Gates's competitive drive and fierce desire to win has made him a powerful force in business, but it has also consumed much of his personal life. In the six years between 1978 and 1984, he took a total of only two weeks vacation. But on New Year's Day 1994 Gates married Melinda French, a Microsoft manager, on the Hawaiian island of Lanai. The ceremony was held on the island's Challenge golf course, and Gates kept it private by buying out the unused rooms at the local hotel and by hiring all of the helicopters in the area to keep photographers from using them. His fortune at the time of his marriage was estimated at close to seven billion dollars. By 1997 his worth was estimated at approximately $37 billion, earning him the title of "richest man in America."
Many criticize Gates not just for his success, but because they feel he tries to unfairly—and maybe even illegally—dominate the market. As a result of Microsoft's market control, the U.S. Department of Justice brought an antitrust lawsuit (a lawsuit that is the result of a company being accused of using unfair business practices) against the company in 1998, saying the company had an illegal stronghold on the software industry.
On January 13, 2000, Gates handed off day-to-day management of Microsoft to friend and right-hand man Steve Ballmer, adding chief executive officer to his existing title of president. Gates held on to his position as chairman in the reshuffle, and added the title of chief software architect.
In the spring of 2002 Gates himself was scheduled to testify on behalf of Microsoft. The final ruling on the fate of Microsoft has the potential to be a landmark decision on the future of the computer industry.
Aside from being the most famous businessman of the late 1990s, Gates also has distinguished himself as a philanthropist (someone working for charity). He and wife Melinda established the Bill & Melinda Gates Foundation, which focuses on helping to improve health care and education for children around the world. The foundation has donated $4 billion since its start in 1996. Recent pledges include $1 billion over twenty years to fund college scholarships for about one thousand minority students; $750 million over five years to help launch the Global Fund for Children's Vaccines; $50 million to help the World Health Organization's efforts to eradicate polio, a crippling disease that usually attacks children; and $3 million to help prevent the spread of acquired immune deficiency syndrome (AIDS; an incurable disease that destroys the body's immune system) among young people in South Africa. In November 1998 Gates and his wife also gave the largest single gift to a U.S. public library, when they donated $20 million to the Seattle Public Library. Another of Gates's charitable donations was $20 million given to the Massachusetts Institute of Technology to build a new home for its Laboratory for Computer Science.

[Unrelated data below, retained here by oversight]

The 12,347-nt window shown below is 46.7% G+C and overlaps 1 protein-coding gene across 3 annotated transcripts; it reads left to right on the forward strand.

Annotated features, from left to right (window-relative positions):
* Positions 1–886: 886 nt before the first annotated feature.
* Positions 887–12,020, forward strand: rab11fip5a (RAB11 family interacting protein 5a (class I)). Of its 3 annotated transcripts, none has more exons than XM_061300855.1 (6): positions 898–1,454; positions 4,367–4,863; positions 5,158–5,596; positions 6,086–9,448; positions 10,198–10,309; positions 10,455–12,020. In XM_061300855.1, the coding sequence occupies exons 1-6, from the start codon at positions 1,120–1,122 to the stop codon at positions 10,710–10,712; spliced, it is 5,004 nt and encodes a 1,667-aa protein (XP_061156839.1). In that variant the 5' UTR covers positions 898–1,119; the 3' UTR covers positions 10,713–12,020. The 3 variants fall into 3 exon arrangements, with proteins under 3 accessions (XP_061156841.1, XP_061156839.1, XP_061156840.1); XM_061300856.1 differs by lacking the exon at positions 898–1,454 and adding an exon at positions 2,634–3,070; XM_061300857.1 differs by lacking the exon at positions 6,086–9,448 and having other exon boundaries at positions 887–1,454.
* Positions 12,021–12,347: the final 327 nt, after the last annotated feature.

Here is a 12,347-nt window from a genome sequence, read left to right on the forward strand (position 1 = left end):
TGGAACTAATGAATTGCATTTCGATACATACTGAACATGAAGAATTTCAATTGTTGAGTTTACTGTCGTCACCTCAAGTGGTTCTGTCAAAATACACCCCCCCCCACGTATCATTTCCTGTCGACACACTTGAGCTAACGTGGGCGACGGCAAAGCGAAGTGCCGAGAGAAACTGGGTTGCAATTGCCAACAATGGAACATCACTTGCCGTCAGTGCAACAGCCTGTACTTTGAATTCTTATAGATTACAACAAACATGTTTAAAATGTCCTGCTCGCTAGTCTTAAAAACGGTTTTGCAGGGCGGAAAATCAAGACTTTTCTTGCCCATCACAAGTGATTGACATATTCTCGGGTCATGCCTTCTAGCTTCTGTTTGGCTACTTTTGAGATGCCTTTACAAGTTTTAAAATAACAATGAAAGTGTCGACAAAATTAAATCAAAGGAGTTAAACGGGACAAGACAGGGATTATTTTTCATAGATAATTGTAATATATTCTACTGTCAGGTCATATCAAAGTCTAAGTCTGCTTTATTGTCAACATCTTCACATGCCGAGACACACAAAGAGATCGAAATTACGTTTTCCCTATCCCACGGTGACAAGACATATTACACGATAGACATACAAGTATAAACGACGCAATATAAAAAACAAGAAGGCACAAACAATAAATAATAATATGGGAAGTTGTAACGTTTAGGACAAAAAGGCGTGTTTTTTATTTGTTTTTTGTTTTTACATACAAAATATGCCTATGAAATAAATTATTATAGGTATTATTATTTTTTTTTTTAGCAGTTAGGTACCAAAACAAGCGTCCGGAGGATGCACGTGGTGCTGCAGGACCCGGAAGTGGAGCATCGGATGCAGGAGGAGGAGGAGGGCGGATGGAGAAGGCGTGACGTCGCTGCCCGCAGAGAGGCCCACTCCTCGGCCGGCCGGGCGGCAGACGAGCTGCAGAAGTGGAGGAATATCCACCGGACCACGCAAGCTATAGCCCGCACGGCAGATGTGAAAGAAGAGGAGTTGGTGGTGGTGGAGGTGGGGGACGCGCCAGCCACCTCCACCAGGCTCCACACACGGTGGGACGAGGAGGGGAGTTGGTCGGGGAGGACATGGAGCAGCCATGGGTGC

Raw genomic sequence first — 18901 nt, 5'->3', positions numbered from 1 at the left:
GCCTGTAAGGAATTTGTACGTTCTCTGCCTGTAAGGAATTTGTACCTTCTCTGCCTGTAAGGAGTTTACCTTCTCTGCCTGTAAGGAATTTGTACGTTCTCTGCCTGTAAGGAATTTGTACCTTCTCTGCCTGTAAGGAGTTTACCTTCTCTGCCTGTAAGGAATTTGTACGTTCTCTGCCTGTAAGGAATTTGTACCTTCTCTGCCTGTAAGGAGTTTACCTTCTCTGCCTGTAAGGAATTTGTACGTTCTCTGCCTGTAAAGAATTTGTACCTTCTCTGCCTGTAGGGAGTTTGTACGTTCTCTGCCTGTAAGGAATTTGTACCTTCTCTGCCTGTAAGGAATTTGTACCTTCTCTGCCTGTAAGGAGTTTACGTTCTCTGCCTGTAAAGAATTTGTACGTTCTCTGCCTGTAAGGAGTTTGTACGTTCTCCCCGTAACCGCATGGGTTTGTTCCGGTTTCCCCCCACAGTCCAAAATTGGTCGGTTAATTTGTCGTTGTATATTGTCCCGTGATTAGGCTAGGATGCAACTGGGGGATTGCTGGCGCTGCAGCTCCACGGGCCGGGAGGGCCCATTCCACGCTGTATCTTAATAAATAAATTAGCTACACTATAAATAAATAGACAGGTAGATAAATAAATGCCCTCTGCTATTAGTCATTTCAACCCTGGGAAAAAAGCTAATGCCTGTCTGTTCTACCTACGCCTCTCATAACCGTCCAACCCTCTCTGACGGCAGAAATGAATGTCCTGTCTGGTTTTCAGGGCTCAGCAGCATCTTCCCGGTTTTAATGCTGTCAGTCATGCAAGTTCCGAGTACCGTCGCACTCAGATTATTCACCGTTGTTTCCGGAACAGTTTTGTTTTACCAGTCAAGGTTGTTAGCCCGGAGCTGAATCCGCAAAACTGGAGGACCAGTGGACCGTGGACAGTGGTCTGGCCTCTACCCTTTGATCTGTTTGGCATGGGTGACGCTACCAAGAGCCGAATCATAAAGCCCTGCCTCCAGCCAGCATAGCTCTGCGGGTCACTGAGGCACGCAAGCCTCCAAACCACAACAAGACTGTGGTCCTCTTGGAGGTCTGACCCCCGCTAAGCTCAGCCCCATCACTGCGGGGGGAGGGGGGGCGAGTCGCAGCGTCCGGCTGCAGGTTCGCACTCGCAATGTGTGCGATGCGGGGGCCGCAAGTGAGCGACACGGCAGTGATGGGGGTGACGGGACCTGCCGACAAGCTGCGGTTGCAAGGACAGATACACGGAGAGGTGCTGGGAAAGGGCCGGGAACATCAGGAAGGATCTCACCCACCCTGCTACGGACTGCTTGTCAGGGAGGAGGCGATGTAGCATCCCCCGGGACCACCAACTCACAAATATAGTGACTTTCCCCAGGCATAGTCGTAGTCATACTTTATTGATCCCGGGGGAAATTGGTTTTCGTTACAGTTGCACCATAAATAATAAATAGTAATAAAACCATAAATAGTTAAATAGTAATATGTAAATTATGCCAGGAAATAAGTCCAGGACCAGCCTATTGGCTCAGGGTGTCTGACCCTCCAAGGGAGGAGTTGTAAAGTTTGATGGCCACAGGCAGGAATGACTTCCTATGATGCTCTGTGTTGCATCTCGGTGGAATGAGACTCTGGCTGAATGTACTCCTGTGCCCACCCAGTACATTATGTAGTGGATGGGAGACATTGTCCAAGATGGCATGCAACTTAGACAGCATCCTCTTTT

In July 2000 the foundation gave John Hopkins University a five-year, $20 million grant to study whether or not inexpensive vitamin and mineral pills can help save lives in poor countries. On November 13, 2000, Harvard University's School of Public Health announced it had received $25 million from the foundation to study AIDS prevention in Nigeria. The grant was the largest single private grant in the school's history. It was announced on February 1, 2001, that the foundation would donate $20 million to speed up the global eradication (to completely erase) of the disease commonly known as elephantiasis, a disease that causes disfigurement. In 2002 Gates, along with rock singer Bono, announced plans for DATA Agenda, a $24 billion fund (partially supported by the Bill and Melinda Gates Foundation) that seeks to improve health care in Africa.
Although many describe Gates as cold and distant, his friends find him friendlier since his marriage and since the birth of his daughter, Jennifer, in April 1996. Further, he recognizes his overall contribution to both the world of technology and his efforts in philanthropy. In Forbes magazine's 2002 list of the two hundred richest people in the world, Gates was number one for the eighth straight year, coming in with a net worth of $52.8 billion.
Gates, Bill, with Nathan Myhevrold and Peter Rinearson. The Road Ahead. New York: Viking Press, 1995.
Ichbiah, Daniel, and Susan L. Knepper. The Making of Microsoft. Rocklin, CA: Prima, 1991.
Wallace, James. Hard Drive: Bill Gates and the Making of the Microsoft Empire. New York: Wiley, 1992.